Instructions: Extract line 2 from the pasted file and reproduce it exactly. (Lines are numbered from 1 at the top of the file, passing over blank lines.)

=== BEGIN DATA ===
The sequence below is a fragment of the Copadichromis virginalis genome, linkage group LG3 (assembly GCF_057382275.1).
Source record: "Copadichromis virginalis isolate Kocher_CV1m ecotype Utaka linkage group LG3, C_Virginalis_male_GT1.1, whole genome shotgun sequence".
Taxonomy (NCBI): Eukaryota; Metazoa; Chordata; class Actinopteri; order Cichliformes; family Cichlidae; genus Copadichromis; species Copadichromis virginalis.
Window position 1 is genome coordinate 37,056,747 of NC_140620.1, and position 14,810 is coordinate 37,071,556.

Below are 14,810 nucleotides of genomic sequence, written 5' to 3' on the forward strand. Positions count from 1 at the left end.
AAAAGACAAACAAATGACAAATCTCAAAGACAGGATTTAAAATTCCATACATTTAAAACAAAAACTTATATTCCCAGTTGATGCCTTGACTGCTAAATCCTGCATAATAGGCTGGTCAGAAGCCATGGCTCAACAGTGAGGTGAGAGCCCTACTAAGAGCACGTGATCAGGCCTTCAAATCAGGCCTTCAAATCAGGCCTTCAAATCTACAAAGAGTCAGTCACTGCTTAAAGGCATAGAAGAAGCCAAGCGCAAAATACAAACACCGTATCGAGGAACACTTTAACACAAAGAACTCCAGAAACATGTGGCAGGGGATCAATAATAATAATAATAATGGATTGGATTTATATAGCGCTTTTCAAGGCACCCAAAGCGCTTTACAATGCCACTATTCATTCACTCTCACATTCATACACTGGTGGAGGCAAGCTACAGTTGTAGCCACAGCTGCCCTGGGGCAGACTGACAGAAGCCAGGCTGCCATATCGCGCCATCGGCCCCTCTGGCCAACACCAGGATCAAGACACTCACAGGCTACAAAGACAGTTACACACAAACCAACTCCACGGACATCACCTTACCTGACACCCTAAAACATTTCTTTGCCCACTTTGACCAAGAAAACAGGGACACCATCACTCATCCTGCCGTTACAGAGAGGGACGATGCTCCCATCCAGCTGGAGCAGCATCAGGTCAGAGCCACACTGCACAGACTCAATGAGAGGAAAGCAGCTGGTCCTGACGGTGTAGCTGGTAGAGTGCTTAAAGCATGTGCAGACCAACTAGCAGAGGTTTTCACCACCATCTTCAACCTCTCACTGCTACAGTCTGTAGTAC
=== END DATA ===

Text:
Source record: "Copadichromis virginalis isolate Kocher_CV1m ecotype Utaka linkage group LG3, C_Virginalis_male_GT1.1, whole genome shotgun sequence".